Appalachian Mural Trail

Famous Murals & Artists

    Some of the most loved artwork in our human history has been mural art. Lonardo da Vinci’s "The Last Supper" is a beautiful example. Michelangelo’s grand fresco painting on the ceiling of the Sistine Chapel is a breath taking example of remarkable murals. "The Last Judgment" painted on the altar wall of the Sistine Chapel took Michelangelo four years to paint, 1536-1541. As one of the projects in the New Deal during the Great Depression in the United States, the Public Works of Art Project (1933-34) was developed to bring artist workers back into the job market and assure the American public that better financial times were on the way. In 1933, nearly $145 million in public funds was appropriated for the construction of federal buildings, such as courthouses, schools, libraries, post offices and other public structures, nationwide. Under the direction of the Public Works Art Project, the agency oversaw the production of 15,660 works of art by 3,750 artists. These included 700 murals on public display.

    With the ending of the Public Works of Art Project in the summer of 1934, it was decided that the success of the program should be extended by founding the Section of Painting and Sculpture (renamed the Section of Fine Arts in 1938) under the U.S. Treasury Department. The Section of Painting and Sculpture was initiated to commission 1,400 murals in federal post offices buildings in more than 1,300 cities across America. Today some of the murals are worth more than the post office buildings they are located in.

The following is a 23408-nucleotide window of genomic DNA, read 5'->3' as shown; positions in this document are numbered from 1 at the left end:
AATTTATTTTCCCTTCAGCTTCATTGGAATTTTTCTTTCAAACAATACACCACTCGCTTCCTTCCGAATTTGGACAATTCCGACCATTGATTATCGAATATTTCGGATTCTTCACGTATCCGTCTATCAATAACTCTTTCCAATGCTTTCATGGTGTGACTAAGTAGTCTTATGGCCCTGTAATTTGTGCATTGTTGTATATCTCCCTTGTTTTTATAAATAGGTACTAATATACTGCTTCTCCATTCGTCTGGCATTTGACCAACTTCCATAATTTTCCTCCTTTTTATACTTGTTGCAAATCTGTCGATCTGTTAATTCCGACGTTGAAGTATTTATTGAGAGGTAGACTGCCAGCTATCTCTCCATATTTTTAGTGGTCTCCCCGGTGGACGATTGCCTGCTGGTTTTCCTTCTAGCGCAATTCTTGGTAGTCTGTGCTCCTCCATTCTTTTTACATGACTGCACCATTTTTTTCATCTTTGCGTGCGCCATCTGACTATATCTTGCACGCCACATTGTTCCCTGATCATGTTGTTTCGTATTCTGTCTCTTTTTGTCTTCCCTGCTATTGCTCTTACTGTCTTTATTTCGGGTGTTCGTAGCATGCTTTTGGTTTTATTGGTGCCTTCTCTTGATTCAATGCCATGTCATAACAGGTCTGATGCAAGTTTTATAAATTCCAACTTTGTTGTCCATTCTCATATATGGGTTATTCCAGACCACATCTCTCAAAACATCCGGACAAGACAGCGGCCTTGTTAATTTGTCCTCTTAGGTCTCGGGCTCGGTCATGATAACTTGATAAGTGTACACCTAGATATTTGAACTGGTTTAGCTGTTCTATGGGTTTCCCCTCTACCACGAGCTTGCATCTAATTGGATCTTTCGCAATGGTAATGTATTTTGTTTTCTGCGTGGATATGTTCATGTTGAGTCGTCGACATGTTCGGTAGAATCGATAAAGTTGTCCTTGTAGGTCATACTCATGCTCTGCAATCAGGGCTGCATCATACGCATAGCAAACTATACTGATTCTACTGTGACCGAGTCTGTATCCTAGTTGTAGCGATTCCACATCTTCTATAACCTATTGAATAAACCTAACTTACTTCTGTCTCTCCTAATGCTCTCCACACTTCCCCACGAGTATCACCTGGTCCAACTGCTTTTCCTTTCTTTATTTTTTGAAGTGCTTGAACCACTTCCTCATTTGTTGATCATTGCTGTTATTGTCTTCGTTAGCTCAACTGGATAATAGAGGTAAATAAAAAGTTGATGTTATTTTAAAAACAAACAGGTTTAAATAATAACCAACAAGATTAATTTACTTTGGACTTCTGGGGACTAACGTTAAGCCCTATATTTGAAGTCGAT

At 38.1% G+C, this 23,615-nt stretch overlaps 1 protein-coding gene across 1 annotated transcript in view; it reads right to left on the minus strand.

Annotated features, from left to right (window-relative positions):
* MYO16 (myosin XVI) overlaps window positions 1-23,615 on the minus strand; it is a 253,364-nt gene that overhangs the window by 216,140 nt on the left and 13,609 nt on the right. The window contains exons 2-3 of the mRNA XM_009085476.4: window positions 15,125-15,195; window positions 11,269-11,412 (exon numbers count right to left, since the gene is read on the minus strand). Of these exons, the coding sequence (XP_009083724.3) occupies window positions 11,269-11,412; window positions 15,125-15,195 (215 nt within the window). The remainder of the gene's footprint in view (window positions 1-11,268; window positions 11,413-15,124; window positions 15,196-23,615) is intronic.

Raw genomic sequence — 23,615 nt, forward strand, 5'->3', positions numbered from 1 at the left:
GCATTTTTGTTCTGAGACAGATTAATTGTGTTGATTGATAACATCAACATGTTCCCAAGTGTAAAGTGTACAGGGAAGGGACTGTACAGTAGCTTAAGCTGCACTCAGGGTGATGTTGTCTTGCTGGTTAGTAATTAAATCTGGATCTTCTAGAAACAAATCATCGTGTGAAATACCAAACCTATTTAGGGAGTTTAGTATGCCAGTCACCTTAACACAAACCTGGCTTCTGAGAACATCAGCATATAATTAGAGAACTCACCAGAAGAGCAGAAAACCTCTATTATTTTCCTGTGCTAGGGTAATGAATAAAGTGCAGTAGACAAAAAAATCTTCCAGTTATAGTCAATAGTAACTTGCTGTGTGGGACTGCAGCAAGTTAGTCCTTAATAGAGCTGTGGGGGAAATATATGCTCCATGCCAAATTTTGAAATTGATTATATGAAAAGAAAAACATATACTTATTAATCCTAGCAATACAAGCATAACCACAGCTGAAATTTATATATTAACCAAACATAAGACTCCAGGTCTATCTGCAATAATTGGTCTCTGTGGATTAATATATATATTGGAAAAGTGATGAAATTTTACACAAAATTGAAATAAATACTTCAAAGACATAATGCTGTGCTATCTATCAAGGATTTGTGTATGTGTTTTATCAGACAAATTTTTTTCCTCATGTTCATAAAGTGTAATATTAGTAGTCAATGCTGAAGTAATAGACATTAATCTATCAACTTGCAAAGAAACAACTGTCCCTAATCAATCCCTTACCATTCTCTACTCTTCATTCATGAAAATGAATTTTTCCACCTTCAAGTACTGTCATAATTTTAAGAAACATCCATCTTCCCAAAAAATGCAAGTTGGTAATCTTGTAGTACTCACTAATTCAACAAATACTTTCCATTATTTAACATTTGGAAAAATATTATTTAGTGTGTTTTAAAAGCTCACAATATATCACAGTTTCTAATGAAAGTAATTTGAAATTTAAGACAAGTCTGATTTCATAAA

The Mexican mural movement in the 1930s brought a new prominence to murals as a social and political tool. Diego Rivera, José Orozco and David Siqueiros were the most famous artists of the movement. Between 1932 and 1940, Rivera also painted murals in San Francisco, Detroit, and New York City. Edsel Ford commissioned murals by Diego Rivera for DIA in 1932. Composed in fresco style, the five sets of massive murals are known collectively as Detroit Industry, or Man and Machine. The murals were added to a large central courtyard; it was roofed over when the work was executed. The Diego Rivera murals are widely regarded as great works of art and a unique feature of the museum. The murals now are celebrated as one of the DIA's finest assets, and even "one of America's most significant monuments."

    In today’s world intercity murals dot the cityscape while in the rural communities murals are a way to celebrate the history and achievements of an area. Many rural towns have begun using murals to create tourist attractions in order to boost economic income. Colquitt, Georgia is one such town. Colquitt was chosen to host the 2010 Global Mural Conference. Other small towns, like West Jefferson, North Carolina, have as many as 17 murals in downtown.

Famous World Mural Artists of History

Edwin Abbey
Carlos Almaraz
Dorothy Annan
Judy Baca
Arnold Belkin
Thomas Hart Benton
John T. Biggers
Torsten Billman
Henry Bird
Edwin Howland Blashfield
Blek le Rat
Steve Bogdanoff
Giotto di Bondone
Gabriel Bracho
Paul Cadmus
Eleanor Coen
Dean Cornwell
Kenyon Cox
John Steuart Curry
Robert Dafford
Dora De Larios
Michelle Loughery
Santiago Martinez Delgado
Shepard Fairey
Piero della Francesca
Os Gemeos
Louis Grell
Satish Gujral
Manav Gupta
Richard Haas
Keith Haring
Albert Henry Krehbiel
Susan Krieg
Rainer Maria Latzke
Tom Lea
Michelle Loughery
Will Hicok Low
Sofia Maldonado
John Anton Mallin
Andrea Mantegna
Reginald Marsh
Knox Martin
Peter Max
Mario Miranda
Claude Monet
Roberto Montenegro
Frank Nuderscher
Violet Oakley
Edward O'Brien
Juan O'Gorman
Pablo O'Higgins
José Clemente Orozco
Rufus Porter
Aarón Piña Mora
John Pugh
Archie Rand
Freydoon Rassouli
Diego Rivera
Graham Rust
P K Sadanandan
John Singer Sargent
Eugene Savage
Conrad Schmitt
Clément Serveau
David Alfaro Siqueiros
Frank Stella
Rufino Tamayo
Alton Tobey
Allen Tupper True
Kent Twitchell
Leonardo da Vinci
John Augustus Walker
Henry Oliver Walker
Lucia Wiley
Ezra Winter
Richard Wyatt, Jr.
Robert Wyland
Isaiah Zagar

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